The UK’s largest pension scheme administrator has warned of “floodgates” being opened for criminals because of a recent High Court ruling.
Equiniti said schemes will now find it difficult to prevent pension transfers to any registered pension scheme - regardless of whether they think it is a potential scam.
Peter Scott, head of pension regulation and compliance at Equiniti Pension Solutions, said: “This decision to overrule the Pension Ombudsman has come as a major blow to pension schemes and their administrators, many of which had restructured their anti-scamming processes in the light of the Pensions Ombudsman’s determination.
“In our view, the High Court’s decision has deprived the industry of a valuable tool in the fight against pension scamming and has further stretched the meaning of an occupational pension scheme.
“Not for the first time, we have to ask ourselves if the only way to bring an effective end to the pension scamming phenomenon is for fundamental changes to be made to the legislation underlying the transfer process.”
Last month a High Court judge ruled in favour of Donna-Marie Hughes’ right to transfer her pension into a new scheme despite her existing provider’s concerns about it.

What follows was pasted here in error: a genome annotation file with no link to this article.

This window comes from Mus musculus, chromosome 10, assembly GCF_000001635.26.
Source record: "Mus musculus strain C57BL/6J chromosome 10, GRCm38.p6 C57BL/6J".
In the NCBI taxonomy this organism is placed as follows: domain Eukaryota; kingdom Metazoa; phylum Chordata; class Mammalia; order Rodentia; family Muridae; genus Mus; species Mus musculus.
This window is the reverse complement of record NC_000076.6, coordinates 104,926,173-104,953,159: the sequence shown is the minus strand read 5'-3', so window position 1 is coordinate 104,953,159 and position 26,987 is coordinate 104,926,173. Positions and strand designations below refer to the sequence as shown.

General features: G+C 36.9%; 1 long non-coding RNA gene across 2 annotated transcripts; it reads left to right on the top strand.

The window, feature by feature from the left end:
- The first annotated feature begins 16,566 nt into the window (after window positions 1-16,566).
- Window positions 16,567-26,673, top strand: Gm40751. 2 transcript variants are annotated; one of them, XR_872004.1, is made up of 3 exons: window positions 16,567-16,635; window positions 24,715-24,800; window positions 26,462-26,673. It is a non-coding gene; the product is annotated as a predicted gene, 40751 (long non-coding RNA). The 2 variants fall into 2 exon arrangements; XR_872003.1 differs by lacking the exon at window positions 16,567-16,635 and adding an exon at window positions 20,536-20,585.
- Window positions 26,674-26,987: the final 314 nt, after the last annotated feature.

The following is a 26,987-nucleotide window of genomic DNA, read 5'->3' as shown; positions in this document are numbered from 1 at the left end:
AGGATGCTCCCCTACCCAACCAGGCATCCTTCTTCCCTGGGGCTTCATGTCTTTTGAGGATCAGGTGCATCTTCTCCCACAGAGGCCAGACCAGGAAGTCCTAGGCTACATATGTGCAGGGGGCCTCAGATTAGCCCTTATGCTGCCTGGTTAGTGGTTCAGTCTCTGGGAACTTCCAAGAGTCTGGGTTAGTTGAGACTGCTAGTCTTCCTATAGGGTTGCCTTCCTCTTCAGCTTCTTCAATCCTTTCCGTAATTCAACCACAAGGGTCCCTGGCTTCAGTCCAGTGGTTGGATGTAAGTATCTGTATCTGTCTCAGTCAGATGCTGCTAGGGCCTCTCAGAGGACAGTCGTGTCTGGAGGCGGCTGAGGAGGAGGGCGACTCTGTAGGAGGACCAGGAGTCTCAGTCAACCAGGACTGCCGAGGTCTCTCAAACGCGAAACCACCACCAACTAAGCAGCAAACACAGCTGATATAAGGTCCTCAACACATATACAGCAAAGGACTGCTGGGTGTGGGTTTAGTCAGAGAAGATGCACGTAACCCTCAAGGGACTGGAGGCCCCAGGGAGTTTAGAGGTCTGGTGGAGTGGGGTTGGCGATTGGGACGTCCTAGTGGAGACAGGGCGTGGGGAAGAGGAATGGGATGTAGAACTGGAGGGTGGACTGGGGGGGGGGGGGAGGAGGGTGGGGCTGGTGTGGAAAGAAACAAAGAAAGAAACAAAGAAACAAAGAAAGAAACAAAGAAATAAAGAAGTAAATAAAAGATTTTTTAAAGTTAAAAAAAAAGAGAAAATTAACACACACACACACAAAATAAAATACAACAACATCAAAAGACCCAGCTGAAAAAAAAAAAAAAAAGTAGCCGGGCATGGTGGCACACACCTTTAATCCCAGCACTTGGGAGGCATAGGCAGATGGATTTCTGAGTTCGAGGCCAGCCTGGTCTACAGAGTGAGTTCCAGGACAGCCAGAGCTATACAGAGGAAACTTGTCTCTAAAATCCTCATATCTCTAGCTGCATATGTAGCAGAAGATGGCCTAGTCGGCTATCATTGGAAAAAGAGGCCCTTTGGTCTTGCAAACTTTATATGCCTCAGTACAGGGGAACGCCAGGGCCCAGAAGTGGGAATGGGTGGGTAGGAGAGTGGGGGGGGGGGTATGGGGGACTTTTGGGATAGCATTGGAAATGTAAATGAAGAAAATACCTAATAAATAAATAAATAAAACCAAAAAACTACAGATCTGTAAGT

Ms Hughes contested the decision by complaining to the Pensions Ombudsman who found in favour of Royal London but she has now successfully appealed the decision in the High Court.
The vehicle Ms Hughes was planning to put her £8,359.71 savings in would have allowed her to invest in places such as Cape Verde.
David Trenner, technical director at Glasgow-based Intelligent Pensions, said: “As a trustee it is not about making decisions for a consumer, it is about what a reasonable duty of care is.
“At the end of the day if a consumer wants to do a stupid thing, then providing you have sent out a disclamer then the trustees have done their job as far as I am concerned.”